The dream of electric cars

Time to rev your (electric) engine. Funeka P. Nkosi of the CSIR writes in Science Today about electric cars, and the relevant research being done in South Africa.    Twenty years ago, it looked like the dream of the electric car was dead. Even though the first practical electric car was invented in 1884, these…

Toxic fungi: what’s in your food?

This article by Theodora Ekwomadu of North-West University about food fungi is not for the squeamish. It first appeared in Science Today. Here goes! In 1960 more than 100,000 turkeys died in the United Kingdom. The mass death – linked to peanut meal, containing chemicals produced by fungi known as mycotoxins – brought the existence of…

Every drop counts: watching water from space

In this article from Science Today, Keneilwe Hlahane of the University of Cape Town writes about how satellites are used to monitor the water quality in our dams. The water is green, a clear sign that it is polluted. Dense mats of algal blooms float on the surface of the dam, turning the water a dark…

Weighty matter: metabolic syndrome on the rise among SA’s Asian Indian population

Metabolic syndrome (MetS) in South African Asian Indians is becoming a considerable health concern. It’s not only confined to older adults either. Worryingly, this lifestyle disease was identified in 6.9% of the young adults tested between the ages of 15 and 24 years. This is the results from the most up-to-date study available on the…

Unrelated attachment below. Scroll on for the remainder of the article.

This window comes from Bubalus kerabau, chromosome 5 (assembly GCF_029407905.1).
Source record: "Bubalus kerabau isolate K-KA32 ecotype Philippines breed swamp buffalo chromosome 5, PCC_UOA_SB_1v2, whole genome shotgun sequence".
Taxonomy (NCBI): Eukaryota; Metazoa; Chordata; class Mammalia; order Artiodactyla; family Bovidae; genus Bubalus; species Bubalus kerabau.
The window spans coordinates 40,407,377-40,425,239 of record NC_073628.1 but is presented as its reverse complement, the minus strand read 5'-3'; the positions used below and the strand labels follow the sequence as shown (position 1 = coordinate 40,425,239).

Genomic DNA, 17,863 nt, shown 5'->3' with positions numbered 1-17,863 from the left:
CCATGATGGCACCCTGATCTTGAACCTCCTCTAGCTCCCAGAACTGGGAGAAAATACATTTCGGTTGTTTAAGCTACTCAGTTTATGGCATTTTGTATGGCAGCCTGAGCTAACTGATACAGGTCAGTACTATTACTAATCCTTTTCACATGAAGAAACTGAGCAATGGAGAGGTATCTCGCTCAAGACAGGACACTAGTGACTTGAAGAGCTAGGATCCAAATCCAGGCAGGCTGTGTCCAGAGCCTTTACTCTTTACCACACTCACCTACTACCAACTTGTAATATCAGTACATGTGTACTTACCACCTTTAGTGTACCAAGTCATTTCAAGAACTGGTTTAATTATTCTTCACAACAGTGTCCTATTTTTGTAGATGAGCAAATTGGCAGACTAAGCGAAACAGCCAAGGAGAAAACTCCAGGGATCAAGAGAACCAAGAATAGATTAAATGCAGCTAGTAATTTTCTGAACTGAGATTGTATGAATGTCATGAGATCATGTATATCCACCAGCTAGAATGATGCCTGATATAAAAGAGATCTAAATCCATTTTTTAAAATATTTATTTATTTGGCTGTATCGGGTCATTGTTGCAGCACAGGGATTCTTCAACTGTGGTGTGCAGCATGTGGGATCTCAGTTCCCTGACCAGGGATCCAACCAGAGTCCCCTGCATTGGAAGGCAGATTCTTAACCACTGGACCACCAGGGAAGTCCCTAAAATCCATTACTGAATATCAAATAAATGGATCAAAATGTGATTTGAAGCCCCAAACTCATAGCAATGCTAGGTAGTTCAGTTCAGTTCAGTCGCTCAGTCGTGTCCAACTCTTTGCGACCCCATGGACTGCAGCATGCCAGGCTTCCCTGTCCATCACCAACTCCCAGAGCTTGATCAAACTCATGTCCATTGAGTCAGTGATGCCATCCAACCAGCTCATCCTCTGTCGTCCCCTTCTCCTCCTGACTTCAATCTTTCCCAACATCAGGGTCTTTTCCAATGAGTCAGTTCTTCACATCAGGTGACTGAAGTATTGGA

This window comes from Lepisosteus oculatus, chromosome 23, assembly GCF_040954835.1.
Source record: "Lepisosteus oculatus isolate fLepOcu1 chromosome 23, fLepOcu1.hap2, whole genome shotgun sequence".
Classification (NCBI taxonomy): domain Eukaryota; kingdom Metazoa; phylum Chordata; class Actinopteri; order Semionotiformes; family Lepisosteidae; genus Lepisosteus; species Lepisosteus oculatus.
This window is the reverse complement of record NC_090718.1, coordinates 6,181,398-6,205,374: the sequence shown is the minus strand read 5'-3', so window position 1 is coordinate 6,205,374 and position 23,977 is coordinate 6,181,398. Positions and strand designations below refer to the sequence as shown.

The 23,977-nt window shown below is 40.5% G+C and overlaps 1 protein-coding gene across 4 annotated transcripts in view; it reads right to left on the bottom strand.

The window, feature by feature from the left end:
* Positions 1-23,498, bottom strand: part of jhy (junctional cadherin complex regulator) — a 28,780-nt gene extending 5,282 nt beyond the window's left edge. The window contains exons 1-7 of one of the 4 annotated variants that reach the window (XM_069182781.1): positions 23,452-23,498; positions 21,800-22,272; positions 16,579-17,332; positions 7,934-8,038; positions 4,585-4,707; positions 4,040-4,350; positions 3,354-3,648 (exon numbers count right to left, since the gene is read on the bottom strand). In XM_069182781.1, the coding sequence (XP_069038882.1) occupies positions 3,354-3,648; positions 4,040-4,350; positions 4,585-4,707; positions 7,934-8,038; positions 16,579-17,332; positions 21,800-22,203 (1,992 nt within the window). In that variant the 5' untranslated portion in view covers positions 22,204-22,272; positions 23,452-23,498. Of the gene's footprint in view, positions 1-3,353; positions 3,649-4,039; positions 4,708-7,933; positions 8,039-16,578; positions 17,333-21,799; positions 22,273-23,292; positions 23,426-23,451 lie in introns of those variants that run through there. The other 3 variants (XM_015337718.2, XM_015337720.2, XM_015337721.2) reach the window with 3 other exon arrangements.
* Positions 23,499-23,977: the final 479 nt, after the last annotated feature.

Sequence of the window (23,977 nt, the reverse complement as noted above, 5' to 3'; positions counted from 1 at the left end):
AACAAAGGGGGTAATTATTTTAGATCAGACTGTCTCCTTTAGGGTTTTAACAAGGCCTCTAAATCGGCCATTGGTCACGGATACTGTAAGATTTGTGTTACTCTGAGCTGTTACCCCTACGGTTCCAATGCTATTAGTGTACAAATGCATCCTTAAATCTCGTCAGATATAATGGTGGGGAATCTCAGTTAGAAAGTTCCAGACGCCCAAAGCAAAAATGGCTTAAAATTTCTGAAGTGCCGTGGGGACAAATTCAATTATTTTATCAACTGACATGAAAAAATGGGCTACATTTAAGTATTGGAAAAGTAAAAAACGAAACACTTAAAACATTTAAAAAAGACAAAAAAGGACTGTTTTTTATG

How long until we lose the moon?

Interested in local research about the moon? Then read this article by Sphumelele Ndlovu of the Hartebeesthoek Radio Astronomy Observatory (HartRAO) and the University of KwaZulu-Natal, which first appeared in the latest edition of Science Today.   The Moon, every year, moves away from Earth by about 3.8 cm. It seems very small, about the…

Carrion plant’s (only) little helper

Not all flies attracted to foul-smelling carrion plants help with its pollination In the life cycle of smelly yellow carrion plants (Orbea lutea subsp. lutea), all flies are not created equal. Their flowers, which quite literally reek, lure insects from far and wide that are attracted by the smell of decaying matter and faeces. However,…

Birdie num num: Stone Age people loved it too

Fancy digging your teeth into a meal of pigeon breasts or dishing up guinea fowl legs? Middle Age Stone men and women did too. Researchers from the University of the Witwatersrand’s Evolutionary Studies Institute carefully looked at bones collected in the Sibudu Cave near Tongaat in KwaZulu-Natal. Sibudu Cave – Wikipedia, the free encyclopedia Sibudu…